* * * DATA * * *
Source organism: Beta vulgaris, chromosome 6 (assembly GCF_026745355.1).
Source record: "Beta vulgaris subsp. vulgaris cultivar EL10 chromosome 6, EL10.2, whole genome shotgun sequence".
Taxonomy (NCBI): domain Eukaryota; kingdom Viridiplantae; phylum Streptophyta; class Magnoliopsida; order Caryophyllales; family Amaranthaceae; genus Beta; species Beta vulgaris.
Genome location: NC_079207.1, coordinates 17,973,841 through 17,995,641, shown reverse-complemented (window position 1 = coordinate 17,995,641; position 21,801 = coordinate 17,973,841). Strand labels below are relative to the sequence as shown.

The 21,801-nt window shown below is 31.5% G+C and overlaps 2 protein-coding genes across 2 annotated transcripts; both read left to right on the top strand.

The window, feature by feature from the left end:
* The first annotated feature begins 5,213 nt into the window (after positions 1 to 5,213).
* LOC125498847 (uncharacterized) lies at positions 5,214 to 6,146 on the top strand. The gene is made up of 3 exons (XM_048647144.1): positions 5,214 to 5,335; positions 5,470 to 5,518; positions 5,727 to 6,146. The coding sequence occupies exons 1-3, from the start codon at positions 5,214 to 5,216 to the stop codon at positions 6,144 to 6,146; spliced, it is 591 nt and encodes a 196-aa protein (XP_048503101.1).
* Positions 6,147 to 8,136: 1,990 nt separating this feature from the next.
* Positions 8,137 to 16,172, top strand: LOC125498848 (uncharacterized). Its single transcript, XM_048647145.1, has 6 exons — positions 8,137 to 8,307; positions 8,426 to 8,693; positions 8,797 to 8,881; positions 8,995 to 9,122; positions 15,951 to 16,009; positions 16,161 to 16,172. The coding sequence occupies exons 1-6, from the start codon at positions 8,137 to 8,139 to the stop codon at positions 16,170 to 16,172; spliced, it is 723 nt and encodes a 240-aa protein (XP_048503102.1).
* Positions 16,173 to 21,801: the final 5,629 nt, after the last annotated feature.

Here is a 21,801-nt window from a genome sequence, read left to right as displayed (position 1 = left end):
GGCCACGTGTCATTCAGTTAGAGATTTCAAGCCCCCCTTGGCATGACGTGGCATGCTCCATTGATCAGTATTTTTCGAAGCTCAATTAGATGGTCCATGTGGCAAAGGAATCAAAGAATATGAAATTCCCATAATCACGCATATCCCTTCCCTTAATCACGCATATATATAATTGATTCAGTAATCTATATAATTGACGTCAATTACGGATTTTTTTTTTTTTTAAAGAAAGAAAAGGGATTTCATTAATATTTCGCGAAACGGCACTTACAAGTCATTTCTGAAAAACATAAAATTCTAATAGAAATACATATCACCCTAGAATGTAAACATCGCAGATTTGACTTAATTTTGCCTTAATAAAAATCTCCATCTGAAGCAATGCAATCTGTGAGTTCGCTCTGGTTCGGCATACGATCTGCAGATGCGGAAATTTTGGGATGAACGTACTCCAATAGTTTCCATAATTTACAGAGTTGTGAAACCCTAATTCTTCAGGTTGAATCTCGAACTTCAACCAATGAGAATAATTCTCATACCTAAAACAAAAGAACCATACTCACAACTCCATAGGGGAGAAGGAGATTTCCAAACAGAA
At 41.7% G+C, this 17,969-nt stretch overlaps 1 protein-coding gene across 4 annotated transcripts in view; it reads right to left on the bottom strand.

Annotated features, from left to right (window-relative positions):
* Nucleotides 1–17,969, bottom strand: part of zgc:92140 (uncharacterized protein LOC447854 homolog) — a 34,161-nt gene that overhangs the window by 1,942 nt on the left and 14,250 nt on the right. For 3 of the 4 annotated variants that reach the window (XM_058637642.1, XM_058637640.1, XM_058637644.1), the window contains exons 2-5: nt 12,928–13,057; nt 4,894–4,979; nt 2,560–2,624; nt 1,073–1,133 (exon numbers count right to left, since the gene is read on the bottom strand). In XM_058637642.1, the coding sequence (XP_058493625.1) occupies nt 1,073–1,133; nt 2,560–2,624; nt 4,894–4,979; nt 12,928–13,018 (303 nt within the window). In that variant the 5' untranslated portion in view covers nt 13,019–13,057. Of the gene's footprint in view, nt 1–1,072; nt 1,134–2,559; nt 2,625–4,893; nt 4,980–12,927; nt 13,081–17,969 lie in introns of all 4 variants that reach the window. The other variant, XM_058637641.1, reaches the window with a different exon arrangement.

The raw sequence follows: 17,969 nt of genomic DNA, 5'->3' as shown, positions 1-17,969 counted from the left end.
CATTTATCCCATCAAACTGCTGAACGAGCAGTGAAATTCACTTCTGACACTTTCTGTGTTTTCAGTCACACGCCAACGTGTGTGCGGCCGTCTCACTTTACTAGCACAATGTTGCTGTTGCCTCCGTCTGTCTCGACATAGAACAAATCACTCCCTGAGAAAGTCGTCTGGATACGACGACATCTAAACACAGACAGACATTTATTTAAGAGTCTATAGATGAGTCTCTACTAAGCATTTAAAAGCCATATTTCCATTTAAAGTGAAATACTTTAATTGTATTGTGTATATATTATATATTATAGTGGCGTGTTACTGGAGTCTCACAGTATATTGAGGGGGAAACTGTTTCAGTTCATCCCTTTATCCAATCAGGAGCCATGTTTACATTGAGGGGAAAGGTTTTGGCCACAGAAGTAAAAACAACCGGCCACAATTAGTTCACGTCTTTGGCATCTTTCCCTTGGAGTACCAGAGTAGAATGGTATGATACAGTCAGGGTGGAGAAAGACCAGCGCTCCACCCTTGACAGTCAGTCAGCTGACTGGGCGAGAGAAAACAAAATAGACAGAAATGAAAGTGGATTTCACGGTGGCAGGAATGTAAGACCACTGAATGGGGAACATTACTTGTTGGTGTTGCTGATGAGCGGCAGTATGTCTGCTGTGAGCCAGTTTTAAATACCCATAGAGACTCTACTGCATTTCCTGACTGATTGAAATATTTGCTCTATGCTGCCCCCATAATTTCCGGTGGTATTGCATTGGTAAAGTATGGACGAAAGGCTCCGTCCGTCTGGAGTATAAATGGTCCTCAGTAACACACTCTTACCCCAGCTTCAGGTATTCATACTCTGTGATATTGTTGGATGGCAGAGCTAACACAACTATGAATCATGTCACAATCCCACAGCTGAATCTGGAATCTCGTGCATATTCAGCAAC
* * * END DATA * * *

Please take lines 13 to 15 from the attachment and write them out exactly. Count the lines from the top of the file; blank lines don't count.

GGCCACGTGTCATTCAGTTAGAGATTTCAAGCCCCCCTTGGCATGACGTGGCATGCTCCATTGATCAGTATTTTTCGAAGCTCAATTAGATGGTCCATGTGGCAAAGGAATCAAAGAATATGAAATTCCCATAATCACGCATATCCCTTCCCTTAATCACGCATATATATAATTGATTCAGTAATCTATATAATTGACGTCAATTACGGATTTTTTTTTTTTTTAAAGAAAGAAAAGGGATTTCATTAATATTTCGCGAAACGGCACTTACAAGTCATTTCTGAAAAACATAAAATTCTAATAGAAATACATATCACCCTAGAATGTAAACATCGCAGATTTGACTTAATTTTGCCTTAATAAAAATCTCCATCTGAAGCAATGCAATCTGTGAGTTCGCTCTGGTTCGGCATACGATCTGCAGATGCGGAAATTTTGGGATGAACGTACTCCAATAGTTTCCATAATTTACAGAGTTGTGAAACCCTAATTCTTCAGGTTGAATCTCGAACTTCAACCAATGAGAATAATTCTCATACCTAAAACAAAAGAACCATACTCACAACTCCATAGGGGAGAAGGAGATTTCCAAACAGAA
At 41.7% G+C, this 17,969-nt stretch overlaps 1 protein-coding gene across 4 annotated transcripts in view; it reads right to left on the bottom strand.

Annotated features, from left to right (window-relative positions):